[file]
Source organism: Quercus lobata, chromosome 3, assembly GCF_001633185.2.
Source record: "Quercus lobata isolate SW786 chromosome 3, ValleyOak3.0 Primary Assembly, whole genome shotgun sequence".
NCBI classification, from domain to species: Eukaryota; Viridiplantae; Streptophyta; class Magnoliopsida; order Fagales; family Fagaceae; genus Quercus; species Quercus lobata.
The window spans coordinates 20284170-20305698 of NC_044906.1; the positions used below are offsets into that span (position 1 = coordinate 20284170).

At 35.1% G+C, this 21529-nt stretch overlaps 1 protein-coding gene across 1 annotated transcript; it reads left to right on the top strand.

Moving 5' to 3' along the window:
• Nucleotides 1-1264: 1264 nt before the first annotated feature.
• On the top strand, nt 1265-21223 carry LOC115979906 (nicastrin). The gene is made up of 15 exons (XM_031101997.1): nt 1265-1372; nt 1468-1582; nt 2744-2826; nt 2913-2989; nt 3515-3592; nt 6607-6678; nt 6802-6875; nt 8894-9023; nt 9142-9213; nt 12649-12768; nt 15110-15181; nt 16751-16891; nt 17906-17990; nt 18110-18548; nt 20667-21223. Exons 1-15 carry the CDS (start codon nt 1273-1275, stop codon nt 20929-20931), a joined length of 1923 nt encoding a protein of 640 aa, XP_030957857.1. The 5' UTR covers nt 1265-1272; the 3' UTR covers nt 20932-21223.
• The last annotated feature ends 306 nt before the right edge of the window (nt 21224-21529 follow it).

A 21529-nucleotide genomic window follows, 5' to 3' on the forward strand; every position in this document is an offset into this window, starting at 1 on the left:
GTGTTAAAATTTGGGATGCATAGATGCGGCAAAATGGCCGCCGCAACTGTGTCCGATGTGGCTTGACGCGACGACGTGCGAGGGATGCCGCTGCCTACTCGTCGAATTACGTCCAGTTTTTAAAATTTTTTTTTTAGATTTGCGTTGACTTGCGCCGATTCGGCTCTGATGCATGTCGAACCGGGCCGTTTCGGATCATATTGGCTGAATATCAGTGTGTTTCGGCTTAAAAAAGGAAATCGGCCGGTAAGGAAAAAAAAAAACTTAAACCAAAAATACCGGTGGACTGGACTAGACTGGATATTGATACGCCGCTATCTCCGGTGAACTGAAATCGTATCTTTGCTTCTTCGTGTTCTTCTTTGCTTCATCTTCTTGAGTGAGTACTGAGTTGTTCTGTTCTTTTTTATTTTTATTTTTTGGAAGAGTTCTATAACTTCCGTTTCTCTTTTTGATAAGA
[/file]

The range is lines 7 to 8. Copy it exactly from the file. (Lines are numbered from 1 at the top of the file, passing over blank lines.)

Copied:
• Nucleotides 1-1264: 1264 nt before the first annotated feature.
• On the top strand, nt 1265-21223 carry LOC115979906 (nicastrin). The gene is made up of 15 exons (XM_031101997.1): nt 1265-1372; nt 1468-1582; nt 2744-2826; nt 2913-2989; nt 3515-3592; nt 6607-6678; nt 6802-6875; nt 8894-9023; nt 9142-9213; nt 12649-12768; nt 15110-15181; nt 16751-16891; nt 17906-17990; nt 18110-18548; nt 20667-21223. Exons 1-15 carry the CDS (start codon nt 1273-1275, stop codon nt 20929-20931), a joined length of 1923 nt encoding a protein of 640 aa, XP_030957857.1. The 5' UTR covers nt 1265-1272; the 3' UTR covers nt 20932-21223.